- Winter hiking: Hiking in Alaska is an excellent way to get an up-close and personal view of some of the state’s best attractions. There are hundreds of designated hiking trails in Alaska, and many offer guided hiking tours so you can learn more about the region while you explore it. Always follow recommended winter hiking tips, including wearing plenty of layers, waterproof boots with good traction, staying hydrated and never going off marked trails. If you opt for an unguided tour, do not go alone — or, at the very least, make sure you check-in at the ranger station or fill out a trip card before heading out, so someone knows your intended path and anticipated return time.
- Fat biking: Fat biking is the name given to riding a bicycle in the snow because that bike is equipped with wider, thick tires that make it easier to move and navigate. Fat bikes require a good deal of physical effort to ride successfully for an extended period but are ideal for biking tours through the state’s snowier areas.
6. Klondike Gold Rush National Historical Park
In the years of 1897 and 1898, between 20,000 and 30,000 hopefuls boarded ships in Seattle and sailed to Alaska in hopes of finding gold, a movement now known as the Klondike Gold Rush. Most left disappointed, but it was a moment that changed the Alaska region forever. At the Klondike Gold Rush National Historical Park, you can learn more about the Klondike Gold Rush and its many subsequent boomtowns, notable explorers and the dangers that awaited the travelers and their animals on the Chilkoot Trail.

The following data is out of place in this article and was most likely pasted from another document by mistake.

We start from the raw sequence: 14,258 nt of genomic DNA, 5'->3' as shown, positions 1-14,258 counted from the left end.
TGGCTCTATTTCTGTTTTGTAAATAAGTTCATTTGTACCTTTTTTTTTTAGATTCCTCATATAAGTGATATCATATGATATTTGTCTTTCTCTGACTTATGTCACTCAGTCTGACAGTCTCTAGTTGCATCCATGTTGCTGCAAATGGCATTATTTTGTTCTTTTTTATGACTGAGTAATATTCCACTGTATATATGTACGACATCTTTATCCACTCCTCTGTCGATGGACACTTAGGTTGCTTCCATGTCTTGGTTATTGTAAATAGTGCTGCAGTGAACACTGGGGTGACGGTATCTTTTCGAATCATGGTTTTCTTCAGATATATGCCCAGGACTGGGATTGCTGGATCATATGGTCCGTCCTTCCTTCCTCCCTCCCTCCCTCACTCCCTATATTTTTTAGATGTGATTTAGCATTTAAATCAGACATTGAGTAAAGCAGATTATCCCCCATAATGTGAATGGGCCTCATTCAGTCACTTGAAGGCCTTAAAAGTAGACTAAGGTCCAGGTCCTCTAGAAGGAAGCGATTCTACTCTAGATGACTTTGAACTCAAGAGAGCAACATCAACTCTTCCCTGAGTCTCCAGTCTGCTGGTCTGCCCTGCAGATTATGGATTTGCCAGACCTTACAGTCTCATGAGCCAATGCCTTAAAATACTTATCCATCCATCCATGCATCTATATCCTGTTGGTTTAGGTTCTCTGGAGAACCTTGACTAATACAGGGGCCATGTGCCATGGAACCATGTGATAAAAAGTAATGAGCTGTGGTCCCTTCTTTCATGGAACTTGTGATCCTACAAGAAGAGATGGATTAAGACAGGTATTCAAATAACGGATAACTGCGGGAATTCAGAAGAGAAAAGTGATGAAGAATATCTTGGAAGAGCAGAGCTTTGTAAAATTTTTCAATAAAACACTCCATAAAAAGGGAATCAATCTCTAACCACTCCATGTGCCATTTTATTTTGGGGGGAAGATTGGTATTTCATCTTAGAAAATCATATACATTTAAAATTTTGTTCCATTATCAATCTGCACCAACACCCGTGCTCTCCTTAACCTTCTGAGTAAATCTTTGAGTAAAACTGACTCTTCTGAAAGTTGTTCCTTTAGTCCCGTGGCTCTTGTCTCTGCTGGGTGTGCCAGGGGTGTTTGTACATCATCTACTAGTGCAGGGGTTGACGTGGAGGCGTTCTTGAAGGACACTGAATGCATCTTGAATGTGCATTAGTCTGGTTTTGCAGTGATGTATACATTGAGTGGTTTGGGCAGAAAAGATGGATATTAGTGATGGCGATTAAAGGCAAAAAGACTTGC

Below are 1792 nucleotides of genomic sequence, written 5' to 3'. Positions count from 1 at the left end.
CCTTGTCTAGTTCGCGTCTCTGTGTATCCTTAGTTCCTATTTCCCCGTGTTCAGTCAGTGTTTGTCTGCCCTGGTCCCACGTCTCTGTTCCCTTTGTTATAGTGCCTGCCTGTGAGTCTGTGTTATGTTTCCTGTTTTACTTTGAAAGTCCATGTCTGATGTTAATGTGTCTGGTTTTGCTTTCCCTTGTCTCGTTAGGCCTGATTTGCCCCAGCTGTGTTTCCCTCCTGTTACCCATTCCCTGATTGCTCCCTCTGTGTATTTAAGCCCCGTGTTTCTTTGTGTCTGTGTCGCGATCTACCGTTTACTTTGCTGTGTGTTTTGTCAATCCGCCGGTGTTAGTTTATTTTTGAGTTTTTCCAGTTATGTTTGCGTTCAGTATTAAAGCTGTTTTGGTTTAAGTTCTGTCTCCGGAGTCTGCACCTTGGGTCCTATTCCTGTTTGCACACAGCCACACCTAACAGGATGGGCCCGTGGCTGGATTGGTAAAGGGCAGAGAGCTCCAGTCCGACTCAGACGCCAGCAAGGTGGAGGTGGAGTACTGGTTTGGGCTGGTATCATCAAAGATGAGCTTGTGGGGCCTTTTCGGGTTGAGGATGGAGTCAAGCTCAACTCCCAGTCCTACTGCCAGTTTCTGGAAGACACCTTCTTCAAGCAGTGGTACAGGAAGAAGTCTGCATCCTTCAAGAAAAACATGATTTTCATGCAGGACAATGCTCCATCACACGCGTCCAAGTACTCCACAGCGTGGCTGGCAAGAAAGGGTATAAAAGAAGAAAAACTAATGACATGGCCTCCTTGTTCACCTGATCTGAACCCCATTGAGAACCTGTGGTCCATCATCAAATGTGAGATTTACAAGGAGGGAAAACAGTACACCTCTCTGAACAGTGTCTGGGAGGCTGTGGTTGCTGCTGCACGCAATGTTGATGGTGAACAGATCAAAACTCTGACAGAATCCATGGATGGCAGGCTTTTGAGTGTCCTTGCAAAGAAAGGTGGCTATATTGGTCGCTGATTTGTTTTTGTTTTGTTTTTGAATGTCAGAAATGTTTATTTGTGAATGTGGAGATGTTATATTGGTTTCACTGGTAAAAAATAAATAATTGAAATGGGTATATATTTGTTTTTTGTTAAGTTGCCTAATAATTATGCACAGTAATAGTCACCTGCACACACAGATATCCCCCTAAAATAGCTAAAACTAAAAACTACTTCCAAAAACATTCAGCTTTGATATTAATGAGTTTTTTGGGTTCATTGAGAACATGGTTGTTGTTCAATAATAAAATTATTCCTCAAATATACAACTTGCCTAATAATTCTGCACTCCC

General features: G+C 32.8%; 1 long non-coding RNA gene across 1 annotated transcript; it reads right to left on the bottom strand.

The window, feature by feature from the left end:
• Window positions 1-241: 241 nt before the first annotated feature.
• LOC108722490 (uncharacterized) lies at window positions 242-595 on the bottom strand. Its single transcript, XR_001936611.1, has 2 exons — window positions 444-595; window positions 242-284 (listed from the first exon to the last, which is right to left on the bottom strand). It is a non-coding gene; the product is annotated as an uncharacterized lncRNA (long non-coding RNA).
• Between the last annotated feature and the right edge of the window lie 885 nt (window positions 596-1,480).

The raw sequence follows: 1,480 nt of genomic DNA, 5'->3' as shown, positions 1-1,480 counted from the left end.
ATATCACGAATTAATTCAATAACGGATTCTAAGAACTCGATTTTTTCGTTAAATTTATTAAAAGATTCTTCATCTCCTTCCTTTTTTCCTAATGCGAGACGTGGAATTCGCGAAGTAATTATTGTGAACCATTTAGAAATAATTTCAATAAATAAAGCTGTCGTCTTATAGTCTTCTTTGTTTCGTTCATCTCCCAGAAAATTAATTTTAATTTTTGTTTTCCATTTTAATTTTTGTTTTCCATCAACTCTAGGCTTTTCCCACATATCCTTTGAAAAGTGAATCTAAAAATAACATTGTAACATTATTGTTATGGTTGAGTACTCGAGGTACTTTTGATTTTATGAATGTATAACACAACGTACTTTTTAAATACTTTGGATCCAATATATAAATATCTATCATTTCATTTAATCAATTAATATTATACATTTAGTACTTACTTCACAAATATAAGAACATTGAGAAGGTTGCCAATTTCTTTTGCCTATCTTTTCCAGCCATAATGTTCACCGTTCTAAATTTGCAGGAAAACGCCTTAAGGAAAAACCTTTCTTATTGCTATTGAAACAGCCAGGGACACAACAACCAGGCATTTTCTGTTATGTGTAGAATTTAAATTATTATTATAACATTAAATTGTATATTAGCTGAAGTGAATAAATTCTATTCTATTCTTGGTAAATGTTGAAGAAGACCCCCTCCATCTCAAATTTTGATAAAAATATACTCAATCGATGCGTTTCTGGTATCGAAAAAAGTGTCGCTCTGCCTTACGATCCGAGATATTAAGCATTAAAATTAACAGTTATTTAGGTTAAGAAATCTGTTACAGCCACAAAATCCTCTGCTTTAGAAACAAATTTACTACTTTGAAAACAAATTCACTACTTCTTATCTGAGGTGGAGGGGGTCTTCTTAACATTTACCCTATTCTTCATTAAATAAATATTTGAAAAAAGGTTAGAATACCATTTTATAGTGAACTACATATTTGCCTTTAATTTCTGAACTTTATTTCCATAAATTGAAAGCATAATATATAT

7. The Northern Lights
Aurora borealis, commonly known as the northern lights, is a natural light display that fills the sky with shades of different colors. The northern lights are visible in Alaska at certain times and in certain areas throughout the year. You can go on a specialized northern lights tour, or you can research the information on your own. Fairbanks, Alaska is one of the best parts of the state to witness this phenomenon, but the southcentral and southeastern areas can also be hotspots for light activity. While the colors of aurora borealis are seen easiest against a dark winter sky, you can also see the northern lights during some of Alaska’s sunny months.
There are several tips and tricks you can follow to increase your chances of seeing the northern lights on your vacation. One of the best things to do is to check a local aurora forecast tool and see what the chances are that day, in your given region.
Tips for Camping in Alaska
Once you have figured out which of Alaska’s top attractions and towns you want to explore during your vacation, it is time to start planning your camping trip. Keep the following tips in mind, and you are sure to have a successful, safe and memorable adventure:
- Plan your trip: The best way to make sure you see everything you want to see while on your Alaskan camping trip is to plan out your travel route ahead of time. Whether you intend to use a single campground as your basecamp for adventure or want to stop by as many campgrounds as possible, knowing your route ahead of time will make it easier to prepare your daily itineraries, projected fuel costs and more. Alaska is a popular tourist destination — especially in the summer — so reserving campsites early is never a bad idea.